Generally, customer success doesn’t get to decide its purpose (though its input is valuable). That decision should come from the C-suite. In most cases, CSMs are in charge of the retention number.
Sometimes, however, they can have more niche purposes, like the management of onboarding or upsells, or broader purposes, like the management of general customer satisfaction. It’s OK if the CS team has a purpose with multiple objectives, but those objectives should be clearly defined.
Once customer success is given its purpose, the team needs to focus on it. If your CS team is responsible for retention, they shouldn’t be selling service expansions. If you find yourself managing functions or solving problems that are outside of customer success’ scope, redirect yourself back to your purpose. This could potentially free up hours in your day.
If you spend your day just letting things happen to you and responding to other people, you’ll never get ahead. Instead, you need to prioritize.
Spend 15 minutes each morning planning your day. Put the task you absolutely want to complete at the top of the list. This will keep you focused as you move through your day. If you’re interrupted by a meeting or phone call, you’ll know exactly where to pick up.
I recommend using Eisenhower’s Urgent/Important Matrix. Categorize each task into one of the four boxes of this matrix then work on them in order according their numbers (start with 1, then 2, etc.). If you use this tactic in combination with deep work, you’ll become extra productive.
Typically, CSMs are put in charge of accounts based on their annual recurring revenue (ARR). In a low-touch SaaS with lots of customers, a CSM would have more accounts under their care than a high-touch SaaS with few customers. So a CSM could potentially oversee thousands of accounts. This means that checking in with a phone call just isn’t practical.
You can evaluate your customer’s satisfaction at scale with your product by using a customer health score. This is a numerical representation of the customer’s health based on whatever variables you put into the equation. You might need some developmental help to create this type of formula, or your customer success software may do it for you.
A customer health score helps you identify problems before they loom. If a customer hasn’t used the app in a week, you would want to know why. Your score would alert you to the change.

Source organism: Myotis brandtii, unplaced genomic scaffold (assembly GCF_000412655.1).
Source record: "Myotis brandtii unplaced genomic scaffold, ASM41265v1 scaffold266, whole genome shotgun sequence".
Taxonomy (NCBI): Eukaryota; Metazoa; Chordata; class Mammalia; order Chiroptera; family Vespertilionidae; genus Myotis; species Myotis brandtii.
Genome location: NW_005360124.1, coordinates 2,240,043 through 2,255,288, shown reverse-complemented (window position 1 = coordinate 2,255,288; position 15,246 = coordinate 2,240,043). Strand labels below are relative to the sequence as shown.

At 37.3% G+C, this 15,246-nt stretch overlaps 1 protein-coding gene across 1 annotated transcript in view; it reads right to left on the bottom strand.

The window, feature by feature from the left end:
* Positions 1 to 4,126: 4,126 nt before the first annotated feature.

Engaging with the customer before there’s a problem will save you a lot of time, rather than responding to a sudden emergency when the customer is threatening to cancel their service.
Learn more in this post: Are Your Customers Healthy? How to Create a Customer Health Score
You can eliminate a lot of hassle by routinely improving your onboarding process. The goal of your onboarding process is to walk the user down the path from their first experience with the product to finding real value with it.
“Onboarding begins during the very first touch-point between a company and [prospective] customer,” says customer success expert Mike Silver. “From the initial touch-point, constant action must be taken by a company to ensure that the relationship with their customer remains strong, long down the road.”
A smooth onboarding process can eliminate a lot of your day-to-day hassles. Customers won’t need to interrupt you for help if they are properly trained to use the product and find it easy to realize value.
Onboarding can mean a lot of things. The scope of your onboarding process would depend on your product. Onboarding might mean a clever virtual walkthrough in the application. It might mean a video tutorial, documentation or knowledge base. Or, it could mean an on-site training week.
However you do it, use onboarding to bring your customers to a position where they become comfortable with the product and find value. If your process is comprehensive, you can solve inevitable problems on your own terms.
You won’t get ahead of those fires all at once. The best you can do is squeeze out a little extra time in each day for proactive work. It might be 15 minutes/day this week, 30 minutes/day next week, etc.
Over time, proactivity compounds. Eventually, you’ll have all the time you need to tackle the biggest challenges.